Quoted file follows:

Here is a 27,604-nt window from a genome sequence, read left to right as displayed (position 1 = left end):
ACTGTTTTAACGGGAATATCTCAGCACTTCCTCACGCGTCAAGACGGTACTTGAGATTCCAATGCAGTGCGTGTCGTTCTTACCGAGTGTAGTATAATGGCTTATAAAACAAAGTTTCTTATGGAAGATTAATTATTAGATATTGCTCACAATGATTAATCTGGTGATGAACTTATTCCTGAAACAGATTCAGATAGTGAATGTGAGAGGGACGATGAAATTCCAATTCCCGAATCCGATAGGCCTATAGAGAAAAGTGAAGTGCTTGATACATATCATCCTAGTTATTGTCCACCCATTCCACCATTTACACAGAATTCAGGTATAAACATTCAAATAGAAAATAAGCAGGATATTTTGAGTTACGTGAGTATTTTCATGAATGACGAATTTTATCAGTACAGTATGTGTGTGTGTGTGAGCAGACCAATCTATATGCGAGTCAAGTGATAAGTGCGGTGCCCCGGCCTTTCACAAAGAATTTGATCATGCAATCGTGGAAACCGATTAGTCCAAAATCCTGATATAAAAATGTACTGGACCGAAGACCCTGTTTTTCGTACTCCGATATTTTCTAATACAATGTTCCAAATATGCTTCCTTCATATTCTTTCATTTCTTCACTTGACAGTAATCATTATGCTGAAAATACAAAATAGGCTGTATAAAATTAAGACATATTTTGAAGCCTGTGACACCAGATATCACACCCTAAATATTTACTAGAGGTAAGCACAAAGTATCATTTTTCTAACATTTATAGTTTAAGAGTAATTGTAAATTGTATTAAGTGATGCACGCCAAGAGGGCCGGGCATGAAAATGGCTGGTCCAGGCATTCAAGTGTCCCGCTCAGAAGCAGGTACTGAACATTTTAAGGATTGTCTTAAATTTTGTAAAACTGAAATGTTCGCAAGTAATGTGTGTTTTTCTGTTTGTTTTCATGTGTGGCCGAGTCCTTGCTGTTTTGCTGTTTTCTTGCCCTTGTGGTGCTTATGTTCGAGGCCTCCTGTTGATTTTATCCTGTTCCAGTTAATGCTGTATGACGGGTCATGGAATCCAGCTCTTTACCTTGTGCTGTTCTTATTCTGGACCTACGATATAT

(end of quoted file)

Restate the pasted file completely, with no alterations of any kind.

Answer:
Here is a 27,604-nt window from a genome sequence, read left to right as displayed (position 1 = left end):
ACTGTTTTAACGGGAATATCTCAGCACTTCCTCACGCGTCAAGACGGTACTTGAGATTCCAATGCAGTGCGTGTCGTTCTTACCGAGTGTAGTATAATGGCTTATAAAACAAAGTTTCTTATGGAAGATTAATTATTAGATATTGCTCACAATGATTAATCTGGTGATGAACTTATTCCTGAAACAGATTCAGATAGTGAATGTGAGAGGGACGATGAAATTCCAATTCCCGAATCCGATAGGCCTATAGAGAAAAGTGAAGTGCTTGATACATATCATCCTAGTTATTGTCCACCCATTCCACCATTTACACAGAATTCAGGTATAAACATTCAAATAGAAAATAAGCAGGATATTTTGAGTTACGTGAGTATTTTCATGAATGACGAATTTTATCAGTACAGTATGTGTGTGTGTGTGAGCAGACCAATCTATATGCGAGTCAAGTGATAAGTGCGGTGCCCCGGCCTTTCACAAAGAATTTGATCATGCAATCGTGGAAACCGATTAGTCCAAAATCCTGATATAAAAATGTACTGGACCGAAGACCCTGTTTTTCGTACTCCGATATTTTCTAATACAATGTTCCAAATATGCTTCCTTCATATTCTTTCATTTCTTCACTTGACAGTAATCATTATGCTGAAAATACAAAATAGGCTGTATAAAATTAAGACATATTTTGAAGCCTGTGACACCAGATATCACACCCTAAATATTTACTAGAGGTAAGCACAAAGTATCATTTTTCTAACATTTATAGTTTAAGAGTAATTGTAAATTGTATTAAGTGATGCACGCCAAGAGGGCCGGGCATGAAAATGGCTGGTCCAGGCATTCAAGTGTCCCGCTCAGAAGCAGGTACTGAACATTTTAAGGATTGTCTTAAATTTTGTAAAACTGAAATGTTCGCAAGTAATGTGTGTTTTTCTGTTTGTTTTCATGTGTGGCCGAGTCCTTGCTGTTTTGCTGTTTTCTTGCCCTTGTGGTGCTTATGTTCGAGGCCTCCTGTTGATTTTATCCTGTTCCAGTTAATGCTGTATGACGGGTCATGGAATCCAGCTCTTTACCTTGTGCTGTTCTTATTCTGGACCTACGATATAT